How to Get a Feel-Good Stretch from Puppy Pose

How to Get a Feel-Good Stretch from Puppy Pose

Puppy pose, often referred to as “melting heart pose,” is a cross between downward-facing dog and child’s pose. It is the perfect yoga backbend for beginners, as it is gentle on the shoulders and spine. Puppy pose encourages chest opening, which is a surefire way to offset all the time we spend hunched over screens.

Read on to learn the steps to get into the posture and the benefits of puppy pose so that you can feel as energetic as, well, a puppy.

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How to Get Into Puppy Pose

Puppy pose, or anahatasana in Sanskrit, is also called “stretched-out puppy pose.” According to Openfit Live trainer Jennifer Fuller, CPT, RYT-500, puppy pose is an all-over, feel-good pose, since it opens the shoulders, back, chest, and arms.

Here are Fuller’s steps to feel your best in puppy pose:

1. Set up the pose.

  • Start in a tabletop pose (stack your hips over your knees and shoulders over your wrists).
  • Engage your belly, by pulling your belly button to your spine.
  • Tuck your toes under.
  • Spread your fingers wide and gaze in front of you.

2. Getting into it fully.

  • Walk your hands forward.
  • Let your arms fully extend in front of you as your forehead rests on the floor. (If your forehead does not reach the floor, keep your head and neck neutral with your gaze down.)
  • Press your palms firmly into the floor to further engage your shoulders. Turn your fingers slightly out toward the edges of your mat.
  • Hollow out your armpits, and draw your shoulder blades in, back, and down.
  • Soften your heart toward the floor.

3. Focus on alignment.

  • Keep your hips stacked vertically over your knees.
  • Reach your tailbone toward the floor.
  • Reach your arms out in front of you. Draw your elbows in line with your shoulders.

Fuller recommends holding puppy pose for 30 seconds to one minute, depending on how you feel.

 

What Does Puppy Pose Do?

If you work a desk job, puppy pose is the posture for you. Fuller tells us that the primary purpose of puppy pose is to reverse the curve in the upper thoracic spine, which increases spinal flexibility. Studies show that yoga backbends (even gentler ones like puppy pose) counter sedentary lifestyles by strengthening core muscles to help us stand straighter.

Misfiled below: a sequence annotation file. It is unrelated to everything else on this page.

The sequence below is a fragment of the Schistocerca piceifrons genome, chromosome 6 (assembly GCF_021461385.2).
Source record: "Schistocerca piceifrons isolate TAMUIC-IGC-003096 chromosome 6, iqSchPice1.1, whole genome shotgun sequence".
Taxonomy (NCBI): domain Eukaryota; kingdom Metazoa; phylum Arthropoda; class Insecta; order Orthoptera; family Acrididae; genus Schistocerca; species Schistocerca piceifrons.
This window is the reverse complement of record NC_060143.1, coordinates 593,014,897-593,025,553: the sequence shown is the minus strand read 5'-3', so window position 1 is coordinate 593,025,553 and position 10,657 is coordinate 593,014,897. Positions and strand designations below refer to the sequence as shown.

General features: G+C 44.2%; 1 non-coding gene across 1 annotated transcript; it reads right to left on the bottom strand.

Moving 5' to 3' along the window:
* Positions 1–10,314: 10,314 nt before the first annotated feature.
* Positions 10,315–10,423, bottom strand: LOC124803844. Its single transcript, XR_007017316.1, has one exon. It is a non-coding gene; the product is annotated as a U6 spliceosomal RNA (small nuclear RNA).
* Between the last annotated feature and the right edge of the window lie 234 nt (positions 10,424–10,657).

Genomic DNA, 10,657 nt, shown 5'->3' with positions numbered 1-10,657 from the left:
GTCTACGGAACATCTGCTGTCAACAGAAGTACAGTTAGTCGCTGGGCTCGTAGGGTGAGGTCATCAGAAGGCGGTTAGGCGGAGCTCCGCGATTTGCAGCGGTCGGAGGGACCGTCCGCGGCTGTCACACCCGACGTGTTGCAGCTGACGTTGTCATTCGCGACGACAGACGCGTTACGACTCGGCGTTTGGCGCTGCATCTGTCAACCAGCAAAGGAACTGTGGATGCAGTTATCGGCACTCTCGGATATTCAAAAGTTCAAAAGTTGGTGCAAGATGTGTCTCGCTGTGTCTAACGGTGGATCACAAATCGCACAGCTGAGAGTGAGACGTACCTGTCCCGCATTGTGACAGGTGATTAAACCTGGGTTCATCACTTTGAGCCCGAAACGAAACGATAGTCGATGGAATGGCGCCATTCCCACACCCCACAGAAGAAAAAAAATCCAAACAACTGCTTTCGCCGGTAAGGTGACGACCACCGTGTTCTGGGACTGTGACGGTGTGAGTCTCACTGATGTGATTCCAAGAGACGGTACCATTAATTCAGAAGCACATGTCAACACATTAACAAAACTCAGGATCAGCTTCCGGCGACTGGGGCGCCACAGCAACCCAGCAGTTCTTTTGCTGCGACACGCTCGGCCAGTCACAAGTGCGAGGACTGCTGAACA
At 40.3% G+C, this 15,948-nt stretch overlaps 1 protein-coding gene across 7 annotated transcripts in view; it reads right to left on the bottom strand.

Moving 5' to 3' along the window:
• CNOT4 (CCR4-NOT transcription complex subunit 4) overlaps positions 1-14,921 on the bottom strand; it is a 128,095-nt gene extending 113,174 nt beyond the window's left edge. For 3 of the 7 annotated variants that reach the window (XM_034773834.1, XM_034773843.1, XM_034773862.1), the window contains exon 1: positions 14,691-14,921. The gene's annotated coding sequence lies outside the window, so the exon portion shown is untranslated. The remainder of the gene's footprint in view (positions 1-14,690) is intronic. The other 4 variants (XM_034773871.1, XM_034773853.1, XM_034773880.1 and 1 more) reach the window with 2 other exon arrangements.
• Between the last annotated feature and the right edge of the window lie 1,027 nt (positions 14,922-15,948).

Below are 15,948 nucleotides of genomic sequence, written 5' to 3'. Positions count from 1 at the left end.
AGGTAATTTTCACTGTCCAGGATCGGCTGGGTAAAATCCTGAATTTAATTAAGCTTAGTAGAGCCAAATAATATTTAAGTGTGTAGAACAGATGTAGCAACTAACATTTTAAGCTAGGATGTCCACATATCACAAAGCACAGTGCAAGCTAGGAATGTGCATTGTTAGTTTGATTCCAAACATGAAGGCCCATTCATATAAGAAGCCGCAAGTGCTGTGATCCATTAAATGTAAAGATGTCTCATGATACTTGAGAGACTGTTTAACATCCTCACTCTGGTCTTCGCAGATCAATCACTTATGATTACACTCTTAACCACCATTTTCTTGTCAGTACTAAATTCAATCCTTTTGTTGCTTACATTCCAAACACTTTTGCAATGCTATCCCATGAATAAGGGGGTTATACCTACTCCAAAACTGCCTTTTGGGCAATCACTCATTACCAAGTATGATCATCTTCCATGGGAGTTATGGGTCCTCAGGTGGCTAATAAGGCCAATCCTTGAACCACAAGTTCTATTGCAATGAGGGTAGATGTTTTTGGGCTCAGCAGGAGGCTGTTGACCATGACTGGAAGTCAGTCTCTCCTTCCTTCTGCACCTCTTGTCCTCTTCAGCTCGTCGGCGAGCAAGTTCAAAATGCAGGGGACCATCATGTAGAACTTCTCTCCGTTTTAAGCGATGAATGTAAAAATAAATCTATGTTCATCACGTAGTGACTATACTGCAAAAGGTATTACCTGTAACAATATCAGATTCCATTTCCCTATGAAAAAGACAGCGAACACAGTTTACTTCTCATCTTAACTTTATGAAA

When we practice backbends, we help downgrade the effects of “fight or flight” mode and reduce anxiety and stress, mentions Fuller.

Puppy pose is also a mild inversion that places the heart above the head, which benefits the body by improving blood flow and core strength.

Heart openers like this one open the chest cavity, which may make practitioners feel vulnerable at first. But opening the heart cavity allows us to feel more space in the muscles of our ribcage. Open heart poses, confirmed by this 2018 study, increase our energy levels and give us confidence.

 

Puppy Pose Contraindications and Modifications

Puppy pose is a posture that can benefit just about anyone, but that doesn’t mean it’s easy. Fuller mentions you should pass on puppy pose if you have any knee, shoulder, or hip injuries.

To modify, she suggests:

  1. Placing your head on a rolled-up blanket, towel, or yoga block.
  2. Placing both hands on a block.
  3. Place your hands on a chair, while in a kneeling position, allow your head to hang free.

Next time you hit your mat, try out puppy pose. Give yourself space to release tension from your body, one playful posture at a time.

brit yeager - author

About

Brit Yeager is a writer and editor with a degree in News-Editorial Journalism with an emphasis in English Literature from the University of Colorado at Boulder. She is a registered, experienced yoga instructor and wrote for the Yoga Journal magazine, primarily writing the beauty and style pages. Brit lives in Atlanta, Georgia, and is working on her first novel. Connect with her on Linkedin

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